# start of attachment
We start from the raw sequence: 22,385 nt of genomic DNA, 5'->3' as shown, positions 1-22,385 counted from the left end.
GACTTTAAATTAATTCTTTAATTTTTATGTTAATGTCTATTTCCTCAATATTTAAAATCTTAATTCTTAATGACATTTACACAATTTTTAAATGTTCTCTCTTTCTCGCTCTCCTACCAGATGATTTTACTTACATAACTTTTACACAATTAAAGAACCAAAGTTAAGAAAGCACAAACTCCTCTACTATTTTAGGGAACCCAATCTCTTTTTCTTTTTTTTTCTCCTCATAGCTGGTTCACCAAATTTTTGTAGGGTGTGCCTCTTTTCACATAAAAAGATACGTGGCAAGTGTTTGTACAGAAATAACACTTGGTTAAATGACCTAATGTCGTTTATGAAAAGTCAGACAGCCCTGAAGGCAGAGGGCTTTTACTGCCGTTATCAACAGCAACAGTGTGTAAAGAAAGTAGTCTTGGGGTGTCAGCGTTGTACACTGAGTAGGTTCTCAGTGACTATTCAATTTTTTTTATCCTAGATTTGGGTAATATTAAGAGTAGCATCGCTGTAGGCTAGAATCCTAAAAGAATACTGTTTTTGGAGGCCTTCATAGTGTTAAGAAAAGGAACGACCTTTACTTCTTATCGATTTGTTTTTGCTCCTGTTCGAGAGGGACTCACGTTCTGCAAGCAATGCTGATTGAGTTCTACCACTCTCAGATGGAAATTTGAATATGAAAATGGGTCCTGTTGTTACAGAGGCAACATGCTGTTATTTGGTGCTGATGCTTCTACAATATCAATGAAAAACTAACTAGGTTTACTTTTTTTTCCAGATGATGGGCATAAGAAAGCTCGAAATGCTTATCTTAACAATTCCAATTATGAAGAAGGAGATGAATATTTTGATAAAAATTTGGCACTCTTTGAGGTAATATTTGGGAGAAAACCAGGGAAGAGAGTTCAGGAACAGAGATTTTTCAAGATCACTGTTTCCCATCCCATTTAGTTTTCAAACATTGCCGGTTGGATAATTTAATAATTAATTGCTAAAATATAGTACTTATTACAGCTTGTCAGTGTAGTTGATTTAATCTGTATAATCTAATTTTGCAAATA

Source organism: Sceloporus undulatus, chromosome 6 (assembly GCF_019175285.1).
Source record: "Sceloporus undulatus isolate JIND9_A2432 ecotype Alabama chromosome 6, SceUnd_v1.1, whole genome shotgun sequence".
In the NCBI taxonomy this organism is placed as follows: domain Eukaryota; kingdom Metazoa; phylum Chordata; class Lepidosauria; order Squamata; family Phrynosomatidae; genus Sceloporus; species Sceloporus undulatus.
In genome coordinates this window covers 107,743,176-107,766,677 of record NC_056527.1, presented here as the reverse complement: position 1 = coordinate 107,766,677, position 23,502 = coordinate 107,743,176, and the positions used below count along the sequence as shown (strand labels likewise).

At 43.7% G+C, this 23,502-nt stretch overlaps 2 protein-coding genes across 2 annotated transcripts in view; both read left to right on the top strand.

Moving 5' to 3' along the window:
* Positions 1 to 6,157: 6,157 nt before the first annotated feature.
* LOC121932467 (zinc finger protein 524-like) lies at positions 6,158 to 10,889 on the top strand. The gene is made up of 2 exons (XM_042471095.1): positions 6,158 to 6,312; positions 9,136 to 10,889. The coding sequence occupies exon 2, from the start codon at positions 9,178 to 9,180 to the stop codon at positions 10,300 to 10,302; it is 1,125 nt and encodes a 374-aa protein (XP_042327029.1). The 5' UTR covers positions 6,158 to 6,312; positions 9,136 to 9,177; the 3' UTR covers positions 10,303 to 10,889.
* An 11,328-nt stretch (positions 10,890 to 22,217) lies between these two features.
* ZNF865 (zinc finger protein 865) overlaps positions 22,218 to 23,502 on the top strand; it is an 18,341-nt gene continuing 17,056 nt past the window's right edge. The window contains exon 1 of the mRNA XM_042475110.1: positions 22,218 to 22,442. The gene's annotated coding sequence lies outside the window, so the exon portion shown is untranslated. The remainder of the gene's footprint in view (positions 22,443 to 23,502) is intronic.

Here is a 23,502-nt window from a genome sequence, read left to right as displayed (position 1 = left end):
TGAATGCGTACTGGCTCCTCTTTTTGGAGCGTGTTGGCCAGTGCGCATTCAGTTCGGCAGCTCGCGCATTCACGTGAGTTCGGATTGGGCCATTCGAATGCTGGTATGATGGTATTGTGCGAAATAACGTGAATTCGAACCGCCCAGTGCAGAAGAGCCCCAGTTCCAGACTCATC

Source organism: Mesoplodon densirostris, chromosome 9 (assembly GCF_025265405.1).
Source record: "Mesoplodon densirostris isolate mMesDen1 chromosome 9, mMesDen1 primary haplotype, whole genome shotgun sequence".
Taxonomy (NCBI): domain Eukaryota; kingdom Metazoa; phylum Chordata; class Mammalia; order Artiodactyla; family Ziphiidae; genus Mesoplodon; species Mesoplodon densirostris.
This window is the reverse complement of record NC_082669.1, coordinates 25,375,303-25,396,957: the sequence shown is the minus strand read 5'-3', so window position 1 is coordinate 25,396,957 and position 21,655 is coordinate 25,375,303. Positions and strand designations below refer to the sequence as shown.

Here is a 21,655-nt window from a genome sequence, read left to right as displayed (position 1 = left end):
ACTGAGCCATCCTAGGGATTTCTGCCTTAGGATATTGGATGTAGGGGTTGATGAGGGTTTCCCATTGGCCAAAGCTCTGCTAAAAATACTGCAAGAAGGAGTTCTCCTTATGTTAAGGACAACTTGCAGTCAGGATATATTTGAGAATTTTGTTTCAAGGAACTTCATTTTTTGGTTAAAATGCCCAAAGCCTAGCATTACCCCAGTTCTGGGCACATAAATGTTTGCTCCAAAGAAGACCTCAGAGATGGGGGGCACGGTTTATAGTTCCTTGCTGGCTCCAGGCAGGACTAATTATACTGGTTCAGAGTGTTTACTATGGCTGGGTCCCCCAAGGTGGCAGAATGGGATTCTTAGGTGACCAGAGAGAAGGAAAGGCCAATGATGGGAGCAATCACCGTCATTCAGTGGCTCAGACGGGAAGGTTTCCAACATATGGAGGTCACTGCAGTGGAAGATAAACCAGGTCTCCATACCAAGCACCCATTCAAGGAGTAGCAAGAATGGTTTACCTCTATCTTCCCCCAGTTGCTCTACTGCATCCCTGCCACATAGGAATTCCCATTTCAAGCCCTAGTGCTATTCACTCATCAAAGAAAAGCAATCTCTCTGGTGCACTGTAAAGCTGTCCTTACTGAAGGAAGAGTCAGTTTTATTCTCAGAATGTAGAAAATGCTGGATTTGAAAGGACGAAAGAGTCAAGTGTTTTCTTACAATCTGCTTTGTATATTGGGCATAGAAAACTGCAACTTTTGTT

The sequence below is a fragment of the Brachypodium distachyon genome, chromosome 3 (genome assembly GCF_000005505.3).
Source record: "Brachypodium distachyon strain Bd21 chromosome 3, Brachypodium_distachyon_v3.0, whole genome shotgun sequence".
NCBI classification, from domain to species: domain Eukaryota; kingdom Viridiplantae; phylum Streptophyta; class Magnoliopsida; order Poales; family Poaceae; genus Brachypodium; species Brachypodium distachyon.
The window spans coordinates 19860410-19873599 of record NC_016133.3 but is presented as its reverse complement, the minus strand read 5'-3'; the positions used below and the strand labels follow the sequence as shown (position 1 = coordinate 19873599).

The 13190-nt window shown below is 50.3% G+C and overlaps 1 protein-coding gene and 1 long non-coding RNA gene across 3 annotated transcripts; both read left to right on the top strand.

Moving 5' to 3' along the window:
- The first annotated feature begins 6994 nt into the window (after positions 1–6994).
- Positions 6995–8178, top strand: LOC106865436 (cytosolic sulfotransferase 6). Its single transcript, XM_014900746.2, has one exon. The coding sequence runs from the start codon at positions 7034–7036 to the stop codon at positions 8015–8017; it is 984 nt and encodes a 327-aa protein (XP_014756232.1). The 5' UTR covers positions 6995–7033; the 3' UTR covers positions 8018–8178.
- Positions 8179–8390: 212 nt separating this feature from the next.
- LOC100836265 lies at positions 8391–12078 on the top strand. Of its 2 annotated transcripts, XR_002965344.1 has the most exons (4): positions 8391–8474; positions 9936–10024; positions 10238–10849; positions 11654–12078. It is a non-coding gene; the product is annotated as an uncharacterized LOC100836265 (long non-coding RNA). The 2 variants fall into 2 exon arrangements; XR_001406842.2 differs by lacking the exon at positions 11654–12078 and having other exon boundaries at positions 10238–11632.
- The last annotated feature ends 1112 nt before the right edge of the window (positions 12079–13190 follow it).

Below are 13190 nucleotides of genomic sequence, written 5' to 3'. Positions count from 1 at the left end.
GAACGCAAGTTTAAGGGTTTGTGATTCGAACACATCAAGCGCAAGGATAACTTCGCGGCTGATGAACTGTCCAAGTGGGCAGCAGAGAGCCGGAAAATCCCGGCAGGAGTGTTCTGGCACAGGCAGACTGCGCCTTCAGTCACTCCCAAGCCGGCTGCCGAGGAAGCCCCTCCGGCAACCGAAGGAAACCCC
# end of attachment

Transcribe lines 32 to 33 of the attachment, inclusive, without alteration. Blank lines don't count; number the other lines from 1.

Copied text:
Below are 13190 nucleotides of genomic sequence, written 5' to 3'. Positions count from 1 at the left end.
GAACGCAAGTTTAAGGGTTTGTGATTCGAACACATCAAGCGCAAGGATAACTTCGCGGCTGATGAACTGTCCAAGTGGGCAGCAGAGAGCCGGAAAATCCCGGCAGGAGTGTTCTGGCACAGGCAGACTGCGCCTTCAGTCACTCCCAAGCCGGCTGCCGAGGAAGCCCCTCCGGCAACCGAAGGAAACCCC